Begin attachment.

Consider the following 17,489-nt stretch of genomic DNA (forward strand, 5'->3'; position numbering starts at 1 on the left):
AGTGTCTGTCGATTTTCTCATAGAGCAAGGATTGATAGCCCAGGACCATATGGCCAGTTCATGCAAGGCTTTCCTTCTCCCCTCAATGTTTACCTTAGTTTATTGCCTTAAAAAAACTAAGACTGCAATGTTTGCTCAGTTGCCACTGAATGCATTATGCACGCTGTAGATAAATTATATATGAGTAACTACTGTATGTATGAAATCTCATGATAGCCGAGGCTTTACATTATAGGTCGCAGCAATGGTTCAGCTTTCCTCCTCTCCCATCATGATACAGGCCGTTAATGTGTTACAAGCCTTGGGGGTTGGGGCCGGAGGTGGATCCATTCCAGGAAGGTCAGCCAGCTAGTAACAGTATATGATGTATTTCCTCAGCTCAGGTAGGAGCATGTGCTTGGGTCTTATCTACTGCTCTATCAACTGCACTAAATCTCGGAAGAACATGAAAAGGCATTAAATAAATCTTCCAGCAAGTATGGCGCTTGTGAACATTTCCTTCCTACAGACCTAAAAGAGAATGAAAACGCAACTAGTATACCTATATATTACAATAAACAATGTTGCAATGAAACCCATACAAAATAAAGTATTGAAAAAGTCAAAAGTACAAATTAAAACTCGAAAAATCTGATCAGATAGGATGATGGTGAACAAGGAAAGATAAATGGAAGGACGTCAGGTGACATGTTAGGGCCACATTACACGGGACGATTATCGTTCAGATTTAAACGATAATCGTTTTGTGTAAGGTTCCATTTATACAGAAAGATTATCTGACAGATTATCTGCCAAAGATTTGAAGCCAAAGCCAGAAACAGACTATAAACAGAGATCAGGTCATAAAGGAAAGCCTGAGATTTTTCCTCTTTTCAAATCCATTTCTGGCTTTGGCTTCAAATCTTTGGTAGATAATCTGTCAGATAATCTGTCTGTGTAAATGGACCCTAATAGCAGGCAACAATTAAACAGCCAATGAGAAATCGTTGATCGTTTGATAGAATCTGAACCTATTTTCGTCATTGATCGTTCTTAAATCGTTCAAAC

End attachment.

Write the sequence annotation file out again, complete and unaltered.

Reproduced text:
Consider the following 17,489-nt stretch of genomic DNA (forward strand, 5'->3'; position numbering starts at 1 on the left):
AGTGTCTGTCGATTTTCTCATAGAGCAAGGATTGATAGCCCAGGACCATATGGCCAGTTCATGCAAGGCTTTCCTTCTCCCCTCAATGTTTACCTTAGTTTATTGCCTTAAAAAAACTAAGACTGCAATGTTTGCTCAGTTGCCACTGAATGCATTATGCACGCTGTAGATAAATTATATATGAGTAACTACTGTATGTATGAAATCTCATGATAGCCGAGGCTTTACATTATAGGTCGCAGCAATGGTTCAGCTTTCCTCCTCTCCCATCATGATACAGGCCGTTAATGTGTTACAAGCCTTGGGGGTTGGGGCCGGAGGTGGATCCATTCCAGGAAGGTCAGCCAGCTAGTAACAGTATATGATGTATTTCCTCAGCTCAGGTAGGAGCATGTGCTTGGGTCTTATCTACTGCTCTATCAACTGCACTAAATCTCGGAAGAACATGAAAAGGCATTAAATAAATCTTCCAGCAAGTATGGCGCTTGTGAACATTTCCTTCCTACAGACCTAAAAGAGAATGAAAACGCAACTAGTATACCTATATATTACAATAAACAATGTTGCAATGAAACCCATACAAAATAAAGTATTGAAAAAGTCAAAAGTACAAATTAAAACTCGAAAAATCTGATCAGATAGGATGATGGTGAACAAGGAAAGATAAATGGAAGGACGTCAGGTGACATGTTAGGGCCACATTACACGGGACGATTATCGTTCAGATTTAAACGATAATCGTTTTGTGTAAGGTTCCATTTATACAGAAAGATTATCTGACAGATTATCTGCCAAAGATTTGAAGCCAAAGCCAGAAACAGACTATAAACAGAGATCAGGTCATAAAGGAAAGCCTGAGATTTTTCCTCTTTTCAAATCCATTTCTGGCTTTGGCTTCAAATCTTTGGTAGATAATCTGTCAGATAATCTGTCTGTGTAAATGGACCCTAATAGCAGGCAACAATTAAACAGCCAATGAGAAATCGTTGATCGTTTGATAGAATCTGAACCTATTTTCGTCATTGATCGTTCTTAAATCGTTCAAAC